What Peghole does Biocentrism Fit Into?

beforeitsnews.com/beyond-science/2014/01/quantum-theory-proves-consciousness-moves-to-another-universe-at-death-2445122.html

The author of this publication, scientist Dr. Robert Lanza who was voted the 3rd most important scientist alive by the NY Times, has no doubts that this is possible.

Lanza is an expert in regenerative medicine and scientific director of Advanced Cell Technology Company.

Before he has been known for his extensive research which dealt with stem cells, he was also famous for several successful experiments on cloning endangered animal species.

But not so long ago, the scientist became involved with physics, quantum mechanics and astrophysics.

This explosive mixture has given birth to the new theory of biocentrism, which the professor has been preaching ever since.

Biocentrism teaches that life and consciousness are fundamental to the universe. It is consciousness that creates the material universe, not the other way around.

Lanza points to the structure of the universe itself, and that the laws, forces, and constants of the universe appear to be fine-tuned for life, implying intelligence existed prior to matter.

He also claims that space and time are not objects or things, but rather tools of our animal understanding.

Lanza says that we carry space and time around with us “like turtles with shells.” meaning that when the shell comes off (space and time), we still exist.

The theory implies that death of consciousness simply does not exist. It only exists as a thought because people identify themselves with their body.

They believe that the body is going to perish, sooner or later, thinking their consciousness will disappear too.

If the body generates consciousness, then consciousness dies when the body dies. But if the body receives consciousness in the same way that a cable box receives satellite signals, then of course consciousness does not end at the death of the physical vehicle.

In fact, consciousness exists outside of constraints of time and space. It is able to be anywhere: in the human body and outside of it.

In other words, it is non-local in the same sense that quantum objects are non-local.

It sounds interesting, but is it science, or theology, or philosophy or what?

Is it perhaps the case that ALL knowledge is part of the same field ultimately? Are we creating false dichotomies when we think of science and religion as completely neutral to each other?

I read a little about it a while back. I think it is pseudo-science. It is some scientific-sounding phrases coupled with some new-age fantasies. Just my two cents.

My previous response didn’t really answer the question, so I’ll give it another shot:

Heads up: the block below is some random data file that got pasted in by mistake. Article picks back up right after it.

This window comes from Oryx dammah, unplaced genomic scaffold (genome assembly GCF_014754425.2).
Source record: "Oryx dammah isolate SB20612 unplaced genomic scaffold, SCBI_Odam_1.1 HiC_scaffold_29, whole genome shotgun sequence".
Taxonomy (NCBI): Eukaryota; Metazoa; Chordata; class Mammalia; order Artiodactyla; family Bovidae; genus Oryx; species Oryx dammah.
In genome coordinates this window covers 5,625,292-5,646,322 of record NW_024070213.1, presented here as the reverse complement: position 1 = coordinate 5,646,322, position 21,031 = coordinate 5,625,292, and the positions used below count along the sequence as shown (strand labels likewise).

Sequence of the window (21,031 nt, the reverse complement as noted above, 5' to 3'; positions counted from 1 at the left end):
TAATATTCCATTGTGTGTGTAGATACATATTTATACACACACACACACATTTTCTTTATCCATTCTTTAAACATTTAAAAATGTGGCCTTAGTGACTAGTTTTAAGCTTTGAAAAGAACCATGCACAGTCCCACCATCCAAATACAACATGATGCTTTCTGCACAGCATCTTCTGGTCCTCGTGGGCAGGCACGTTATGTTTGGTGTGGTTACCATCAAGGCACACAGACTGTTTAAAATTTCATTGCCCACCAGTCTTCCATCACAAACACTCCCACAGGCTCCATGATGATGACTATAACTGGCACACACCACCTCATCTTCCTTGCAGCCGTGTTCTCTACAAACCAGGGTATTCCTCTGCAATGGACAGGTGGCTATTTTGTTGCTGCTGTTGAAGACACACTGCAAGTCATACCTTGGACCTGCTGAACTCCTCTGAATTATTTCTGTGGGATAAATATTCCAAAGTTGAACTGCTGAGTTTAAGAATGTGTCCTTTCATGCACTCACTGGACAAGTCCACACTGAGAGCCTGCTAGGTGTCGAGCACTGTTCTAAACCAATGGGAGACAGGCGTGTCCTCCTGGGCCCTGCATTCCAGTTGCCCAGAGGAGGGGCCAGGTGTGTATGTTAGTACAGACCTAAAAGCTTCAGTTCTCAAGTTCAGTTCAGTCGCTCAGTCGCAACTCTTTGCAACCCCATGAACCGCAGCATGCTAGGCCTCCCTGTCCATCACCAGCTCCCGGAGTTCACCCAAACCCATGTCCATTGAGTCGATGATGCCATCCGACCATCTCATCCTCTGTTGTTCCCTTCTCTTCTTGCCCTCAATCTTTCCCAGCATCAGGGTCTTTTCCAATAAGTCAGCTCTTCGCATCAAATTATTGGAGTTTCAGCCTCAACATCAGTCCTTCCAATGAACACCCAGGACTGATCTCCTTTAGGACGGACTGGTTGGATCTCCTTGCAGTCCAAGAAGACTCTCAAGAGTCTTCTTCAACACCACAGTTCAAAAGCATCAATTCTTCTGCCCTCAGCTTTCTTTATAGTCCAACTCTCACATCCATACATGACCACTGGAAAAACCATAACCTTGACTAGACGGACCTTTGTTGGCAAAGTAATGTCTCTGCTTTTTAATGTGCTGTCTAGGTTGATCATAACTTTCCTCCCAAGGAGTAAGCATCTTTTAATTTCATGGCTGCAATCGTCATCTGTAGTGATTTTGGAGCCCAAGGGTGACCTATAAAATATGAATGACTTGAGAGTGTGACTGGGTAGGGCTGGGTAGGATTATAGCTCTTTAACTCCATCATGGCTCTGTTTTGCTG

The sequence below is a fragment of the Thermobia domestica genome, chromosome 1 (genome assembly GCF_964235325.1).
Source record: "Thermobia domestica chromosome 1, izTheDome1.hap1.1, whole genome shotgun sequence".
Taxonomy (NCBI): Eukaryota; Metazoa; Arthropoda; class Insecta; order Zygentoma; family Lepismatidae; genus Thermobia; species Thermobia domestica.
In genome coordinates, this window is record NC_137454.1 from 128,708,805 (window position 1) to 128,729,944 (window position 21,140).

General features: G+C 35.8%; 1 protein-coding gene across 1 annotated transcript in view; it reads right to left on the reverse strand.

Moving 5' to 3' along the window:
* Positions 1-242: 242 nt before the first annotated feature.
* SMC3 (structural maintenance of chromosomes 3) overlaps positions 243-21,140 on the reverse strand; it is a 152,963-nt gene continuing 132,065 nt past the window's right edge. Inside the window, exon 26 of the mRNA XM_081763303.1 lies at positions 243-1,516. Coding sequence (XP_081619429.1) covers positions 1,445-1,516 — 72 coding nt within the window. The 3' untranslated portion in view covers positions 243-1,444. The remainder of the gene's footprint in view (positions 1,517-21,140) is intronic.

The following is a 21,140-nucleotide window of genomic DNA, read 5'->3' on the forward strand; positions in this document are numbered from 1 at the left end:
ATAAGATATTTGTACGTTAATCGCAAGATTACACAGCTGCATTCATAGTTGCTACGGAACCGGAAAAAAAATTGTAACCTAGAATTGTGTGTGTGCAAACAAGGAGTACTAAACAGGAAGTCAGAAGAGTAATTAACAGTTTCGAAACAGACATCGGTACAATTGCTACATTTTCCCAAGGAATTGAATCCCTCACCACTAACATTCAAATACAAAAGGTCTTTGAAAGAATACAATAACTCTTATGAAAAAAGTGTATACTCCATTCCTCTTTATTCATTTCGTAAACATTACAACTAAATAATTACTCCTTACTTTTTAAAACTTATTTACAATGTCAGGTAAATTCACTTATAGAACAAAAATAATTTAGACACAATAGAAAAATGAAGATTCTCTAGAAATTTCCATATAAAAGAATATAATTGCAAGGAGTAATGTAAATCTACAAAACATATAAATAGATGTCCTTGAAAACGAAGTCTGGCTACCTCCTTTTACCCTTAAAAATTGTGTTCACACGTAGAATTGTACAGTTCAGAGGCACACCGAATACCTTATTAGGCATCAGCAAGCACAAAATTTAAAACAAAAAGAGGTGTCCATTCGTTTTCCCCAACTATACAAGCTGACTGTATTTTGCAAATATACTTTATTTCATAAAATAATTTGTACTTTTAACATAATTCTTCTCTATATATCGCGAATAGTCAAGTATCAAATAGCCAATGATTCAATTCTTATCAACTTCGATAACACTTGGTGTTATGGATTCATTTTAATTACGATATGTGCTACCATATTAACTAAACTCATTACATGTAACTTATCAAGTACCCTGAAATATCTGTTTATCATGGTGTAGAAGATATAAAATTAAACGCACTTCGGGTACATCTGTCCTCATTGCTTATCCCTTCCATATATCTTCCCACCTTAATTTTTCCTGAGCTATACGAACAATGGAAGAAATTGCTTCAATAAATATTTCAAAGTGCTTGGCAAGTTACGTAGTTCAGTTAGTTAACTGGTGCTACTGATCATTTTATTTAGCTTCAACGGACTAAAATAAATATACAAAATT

from wikipedia article on Idealism:
Monistic idealism holds that consciousness, not matter, is the ground of all being. It is monist because it holds that there is only one type of thing in the universe and idealist because it holds that one thing to be consciousness.

Anaxagoras (480 BC) was known as “Nous” (“Mind”) because he taught that “all things” were created by Mind, that Mind held the cosmos together and gave human beings a connection to the cosmos or a pathway to the divine.

The OP is about science like the double slit experiment, not philosophy. Not sure how they tie together, but then again, that is why I asked.

This is philosophy (and that’s not a bad thing - philosophy is how we arrive at truth. Math and physics are subsets of philosophy).

But, when physics and philosophy cross paths, strange things happen, usually at the expense of philosophy. A possible explanation of the double-slit experiment was proposed by Niels Bohr in his Copenhagen interpretation. This idea was ridiculed by Max Schrödinger, who proposed the thought-experiment of his famous cat (which is both alive and dead at the same “time”) as a reductio ad absurdum challenge to Bohr’s utter foolishness, only to find it EMBRACED by the Bohr crowd, and championed as an EXAMPLE of the philosophically ridiculous idea of quantum superposition.

The competing (and philosophically sound) pilot wave theory is gaining ascendance among physicists. This is a “hidden variable” theory, and the idea of a hidden variable has always been recognized as a valid possible explanation, going back to Einstein. It is the ONLY theory we have that can account for quantum entanglement, which is a proven and reproducible phenomena.

It is not clear to me that it is about science. It’s more like religion. In the view of biocentrism, life and consciousness are the god that created and sustains the universe, and in which we should place our hope for eternity. I think Dr. Robert Lanza is a good communicator and has proven himself adept at embellishing and promoting his philosophy by hooking it into science.

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